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Topics - robiswrong

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Hey, all,

I'm thinking of starting up an old-school, dungeon crawl style game.  Megadungeon by a city, whoever shows plays, pick your character when you play, the whole nine yards.

The obvious choices for system are AD&D (1e) or B/X (Moldvay preferred).  There's OD&D too, of course.  These having xp for gp by default is definitely a plus.

Are there any other systems that would be worth checking out?  I've considered DCC, but it might be slightly more gonzo than I'm really looking for.

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So, anybody seen this yet?  My copy just showed up.  Apparently this is one of the big games in Spain, and there was a Kickstarter to bring it to the US.

Beautiful game, with a nice picture of a red dragon fighting a guy on the front.

Intro by Mentzer.

Elf, Dwarf, and Halfling are classes.

XP for GP.

Amazing production values.

This could become my favorite retroclone.

I'll post pics in a bit.

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Happy day :)

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Pen and Paper Roleplaying Games (RPGs) Discussion / It's rather cute.
« on: June 20, 2014, 08:30:41 pm »
A guy on a Facebook group I'm part of came up with the idea of having a list of encounters for an outdoors geographical area, keyed by location, and then letting the players move around on this grid, and then they could run into various encounters in a non-linear fashion.

The more things change, I guess.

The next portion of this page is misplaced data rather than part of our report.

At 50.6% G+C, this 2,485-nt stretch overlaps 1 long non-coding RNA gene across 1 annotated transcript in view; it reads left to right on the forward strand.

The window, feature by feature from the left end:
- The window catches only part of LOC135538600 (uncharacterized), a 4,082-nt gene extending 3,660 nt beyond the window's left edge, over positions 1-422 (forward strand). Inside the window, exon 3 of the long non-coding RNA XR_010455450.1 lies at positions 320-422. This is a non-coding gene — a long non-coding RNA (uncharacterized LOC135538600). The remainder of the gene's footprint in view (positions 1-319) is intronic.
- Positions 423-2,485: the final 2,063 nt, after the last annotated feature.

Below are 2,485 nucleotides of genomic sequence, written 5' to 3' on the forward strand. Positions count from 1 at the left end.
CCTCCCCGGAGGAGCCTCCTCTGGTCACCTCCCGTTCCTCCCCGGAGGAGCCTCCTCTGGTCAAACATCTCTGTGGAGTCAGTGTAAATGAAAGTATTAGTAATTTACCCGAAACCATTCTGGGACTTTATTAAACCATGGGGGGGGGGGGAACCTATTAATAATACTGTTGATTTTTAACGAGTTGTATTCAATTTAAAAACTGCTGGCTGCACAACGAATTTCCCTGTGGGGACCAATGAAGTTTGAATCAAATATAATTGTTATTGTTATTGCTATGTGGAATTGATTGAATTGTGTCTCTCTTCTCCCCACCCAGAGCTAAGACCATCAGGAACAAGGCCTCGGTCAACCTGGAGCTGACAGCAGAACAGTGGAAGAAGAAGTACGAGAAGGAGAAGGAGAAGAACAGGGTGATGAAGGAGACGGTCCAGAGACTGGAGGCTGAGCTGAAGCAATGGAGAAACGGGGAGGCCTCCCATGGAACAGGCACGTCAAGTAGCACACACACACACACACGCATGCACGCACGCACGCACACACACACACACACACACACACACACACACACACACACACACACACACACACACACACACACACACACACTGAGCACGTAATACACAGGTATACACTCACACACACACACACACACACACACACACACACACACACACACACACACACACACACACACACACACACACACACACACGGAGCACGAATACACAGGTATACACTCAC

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Okay, so I figured I've seen some people mention Fate, and I've got a pretty good idea of the system, so I'll answer questions people have.

Just to be clear, my background is playing D&D and other games (GURPS, Vampire, a little Shadowrun, bunch of other stuff) since around '81?  '82?  Can't remember exactly.  When I first heard about Fate, I had a lot of misconceptions about it, mostly around "the players always win, you just roll to see how awesome you are" and "where's the challenge?" and stuff like that.  I've gotten through that curve, and am happy to talk to others about what the game is really like, especially if you think things like I've just described.

I'm not proposing Fate as the be-all, end-all of gaming.  If D&D is a sports car, then Fate is a truck.  Trucks do different things than sports cars.  You might never need or want a truck.  Even if you do, it's not a 'replacement' for a sports car, and you'll use the sports car and the truck for different things.

The games I've spent the most on in the last bit are:

AD&D (1st ed)
GURPS 4e
Fate

I don't want the prior two to become Fate, and I don't want Fate to become the first two.  Again, sport cars and trucks.  So don't take anything I say here as an attempt to convert people away from those "old-fashioned" games - I *like* them, and prefer to play them in a truly old-school way.  If I could find what I call a "paleo" campaign, I'd be all over that in a heartbeat.

Anyway, I'll start with some basics.

Q: Is Fate a story game?